Each documented method involves initialising data as part of the syncdb event, either by loading a fixture file or by hooking into the syncdb signal. However, there is a serious pitfall with these techniques, as described in the Django docs:
This is extremely convenient, but be careful: remember that the data will be refreshed every time you run syncdb. So don’t use initial_data for data you’ll want to edit.
Storing data in a database that you don’t want to edit seems like an anti-pattern to me. If it never changes, a database probably isn’t the right place to store it.
That aside, there are certainly times when you want to seed a new database with data that can be edited. In these circumstances, the documented methods fall down as you can accidentally clobber live data if you run syncdb again.
You might argue that you should only run syncdb once but in my experience, it is useful to run syncdb as part of your deployment script so that any newly added apps have their tables created automatically.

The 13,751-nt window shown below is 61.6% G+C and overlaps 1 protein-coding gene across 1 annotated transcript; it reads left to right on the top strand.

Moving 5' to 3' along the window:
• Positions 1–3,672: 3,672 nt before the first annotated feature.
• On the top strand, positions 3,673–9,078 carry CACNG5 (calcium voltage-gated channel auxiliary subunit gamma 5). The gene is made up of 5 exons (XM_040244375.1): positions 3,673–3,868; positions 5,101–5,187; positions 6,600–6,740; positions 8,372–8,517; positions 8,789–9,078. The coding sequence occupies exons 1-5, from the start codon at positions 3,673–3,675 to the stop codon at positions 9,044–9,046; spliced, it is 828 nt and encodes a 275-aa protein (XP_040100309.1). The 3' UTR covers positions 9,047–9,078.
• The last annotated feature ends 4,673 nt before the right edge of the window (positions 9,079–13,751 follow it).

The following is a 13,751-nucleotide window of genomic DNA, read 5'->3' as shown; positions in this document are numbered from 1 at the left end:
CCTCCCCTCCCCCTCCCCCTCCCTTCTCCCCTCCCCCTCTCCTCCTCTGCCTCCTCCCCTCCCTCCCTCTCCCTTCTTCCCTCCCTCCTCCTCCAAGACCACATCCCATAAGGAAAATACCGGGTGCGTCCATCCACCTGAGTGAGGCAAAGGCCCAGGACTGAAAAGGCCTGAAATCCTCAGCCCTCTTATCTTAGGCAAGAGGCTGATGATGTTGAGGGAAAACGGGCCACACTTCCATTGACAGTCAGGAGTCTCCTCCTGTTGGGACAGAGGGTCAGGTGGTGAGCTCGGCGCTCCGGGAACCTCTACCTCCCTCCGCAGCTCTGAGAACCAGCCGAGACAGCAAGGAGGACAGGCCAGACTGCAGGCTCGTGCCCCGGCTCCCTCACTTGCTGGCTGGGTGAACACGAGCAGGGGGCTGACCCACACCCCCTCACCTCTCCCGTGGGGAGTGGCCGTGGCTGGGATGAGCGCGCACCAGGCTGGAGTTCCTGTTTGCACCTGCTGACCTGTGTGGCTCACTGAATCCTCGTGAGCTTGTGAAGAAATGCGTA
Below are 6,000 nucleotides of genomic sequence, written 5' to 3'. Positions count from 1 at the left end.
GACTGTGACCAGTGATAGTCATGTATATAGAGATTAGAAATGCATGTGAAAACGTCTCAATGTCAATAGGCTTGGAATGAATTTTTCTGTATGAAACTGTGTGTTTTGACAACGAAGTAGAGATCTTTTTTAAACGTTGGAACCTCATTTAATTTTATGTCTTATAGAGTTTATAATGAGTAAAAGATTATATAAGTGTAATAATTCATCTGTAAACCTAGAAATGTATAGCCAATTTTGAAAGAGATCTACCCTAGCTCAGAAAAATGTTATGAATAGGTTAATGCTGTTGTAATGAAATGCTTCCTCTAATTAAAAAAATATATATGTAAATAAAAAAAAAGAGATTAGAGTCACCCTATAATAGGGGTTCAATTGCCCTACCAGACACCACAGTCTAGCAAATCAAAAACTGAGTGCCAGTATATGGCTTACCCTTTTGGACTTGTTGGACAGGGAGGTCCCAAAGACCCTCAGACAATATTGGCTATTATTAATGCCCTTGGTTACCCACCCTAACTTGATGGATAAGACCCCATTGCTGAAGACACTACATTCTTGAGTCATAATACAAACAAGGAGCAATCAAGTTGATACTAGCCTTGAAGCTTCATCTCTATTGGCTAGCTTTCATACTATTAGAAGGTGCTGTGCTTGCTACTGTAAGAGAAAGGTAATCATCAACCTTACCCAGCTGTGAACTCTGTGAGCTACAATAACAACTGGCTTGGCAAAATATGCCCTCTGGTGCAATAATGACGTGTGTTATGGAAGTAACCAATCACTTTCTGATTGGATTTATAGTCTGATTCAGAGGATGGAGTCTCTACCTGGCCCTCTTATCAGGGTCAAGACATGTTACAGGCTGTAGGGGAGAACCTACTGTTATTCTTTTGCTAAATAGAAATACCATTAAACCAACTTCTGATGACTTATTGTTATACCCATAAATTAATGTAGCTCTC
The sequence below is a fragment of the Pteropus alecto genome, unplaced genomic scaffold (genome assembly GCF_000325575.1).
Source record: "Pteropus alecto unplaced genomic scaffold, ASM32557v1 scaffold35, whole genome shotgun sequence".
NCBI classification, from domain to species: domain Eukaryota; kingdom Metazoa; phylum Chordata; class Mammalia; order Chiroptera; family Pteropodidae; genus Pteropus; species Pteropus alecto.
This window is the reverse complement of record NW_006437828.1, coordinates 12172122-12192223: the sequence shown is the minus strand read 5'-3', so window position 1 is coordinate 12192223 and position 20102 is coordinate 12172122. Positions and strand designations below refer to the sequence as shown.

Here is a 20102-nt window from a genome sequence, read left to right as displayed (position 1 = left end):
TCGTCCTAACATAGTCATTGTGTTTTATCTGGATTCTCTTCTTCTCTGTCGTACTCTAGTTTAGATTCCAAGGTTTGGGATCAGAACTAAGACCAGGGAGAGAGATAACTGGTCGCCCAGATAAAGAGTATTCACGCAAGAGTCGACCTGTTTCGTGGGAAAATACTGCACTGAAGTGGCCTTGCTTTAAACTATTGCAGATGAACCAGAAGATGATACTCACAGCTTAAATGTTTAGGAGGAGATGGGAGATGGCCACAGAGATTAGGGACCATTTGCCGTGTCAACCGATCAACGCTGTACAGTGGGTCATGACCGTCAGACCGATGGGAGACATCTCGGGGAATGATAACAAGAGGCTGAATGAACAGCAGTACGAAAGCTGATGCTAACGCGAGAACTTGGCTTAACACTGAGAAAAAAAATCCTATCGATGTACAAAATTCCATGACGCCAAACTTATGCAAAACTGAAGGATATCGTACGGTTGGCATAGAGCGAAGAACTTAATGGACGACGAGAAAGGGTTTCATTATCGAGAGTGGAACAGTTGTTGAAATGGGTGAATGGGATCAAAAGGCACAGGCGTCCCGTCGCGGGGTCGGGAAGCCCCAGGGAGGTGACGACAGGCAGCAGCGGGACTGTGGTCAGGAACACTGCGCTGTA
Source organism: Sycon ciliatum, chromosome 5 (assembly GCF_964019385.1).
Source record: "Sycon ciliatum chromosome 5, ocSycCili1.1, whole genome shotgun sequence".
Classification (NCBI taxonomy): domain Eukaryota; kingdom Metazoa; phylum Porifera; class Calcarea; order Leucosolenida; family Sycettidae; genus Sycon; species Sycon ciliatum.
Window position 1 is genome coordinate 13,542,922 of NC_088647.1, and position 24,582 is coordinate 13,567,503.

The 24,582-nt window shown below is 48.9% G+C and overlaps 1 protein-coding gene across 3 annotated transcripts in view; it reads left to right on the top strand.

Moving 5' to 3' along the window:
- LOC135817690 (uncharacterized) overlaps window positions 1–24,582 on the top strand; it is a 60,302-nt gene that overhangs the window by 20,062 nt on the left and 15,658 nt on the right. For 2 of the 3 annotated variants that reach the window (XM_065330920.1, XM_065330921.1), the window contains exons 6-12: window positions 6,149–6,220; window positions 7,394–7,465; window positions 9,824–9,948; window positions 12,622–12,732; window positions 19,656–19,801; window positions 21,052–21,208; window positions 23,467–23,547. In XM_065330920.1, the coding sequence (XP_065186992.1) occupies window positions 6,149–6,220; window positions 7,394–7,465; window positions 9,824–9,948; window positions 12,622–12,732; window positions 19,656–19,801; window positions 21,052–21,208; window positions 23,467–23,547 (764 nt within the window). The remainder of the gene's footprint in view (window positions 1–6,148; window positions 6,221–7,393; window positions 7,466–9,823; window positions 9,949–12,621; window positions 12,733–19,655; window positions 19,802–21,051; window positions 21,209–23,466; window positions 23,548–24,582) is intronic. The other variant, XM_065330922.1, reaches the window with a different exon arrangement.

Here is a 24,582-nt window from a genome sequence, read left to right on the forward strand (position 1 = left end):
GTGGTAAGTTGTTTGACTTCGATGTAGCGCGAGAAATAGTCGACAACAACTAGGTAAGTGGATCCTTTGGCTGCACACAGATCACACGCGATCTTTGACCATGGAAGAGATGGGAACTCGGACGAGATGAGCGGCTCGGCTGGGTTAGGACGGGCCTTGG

South data migrations
- Data migrations will only run once and so they won’t clobber any data.
- They will run automatically in all environments - no manual deployment steps required.
The only disadvantage is that you need to use South, which most sensible Django projects already do.
Create a blank data migration:
./manage.py datamigration myapp mymigrationname
then implement the
forward method to create the appropriate initial
def forwards(self, orm): for name in ('Foo', 'Bar'): orm.Frob.objects.create(name=name)
See the worked example in South’s docs for further details on writing data migrations.
Using fixture files
It’s possible to use JSON fixture files with data migrations, by
def forwards(self, orm): from django.core.management import call_command call_command('loaddata', 'countries.json')
I had thought this was very useful feature as you can use the
command to produce your initial fixtures, and you will have them
available to be used by unit tests.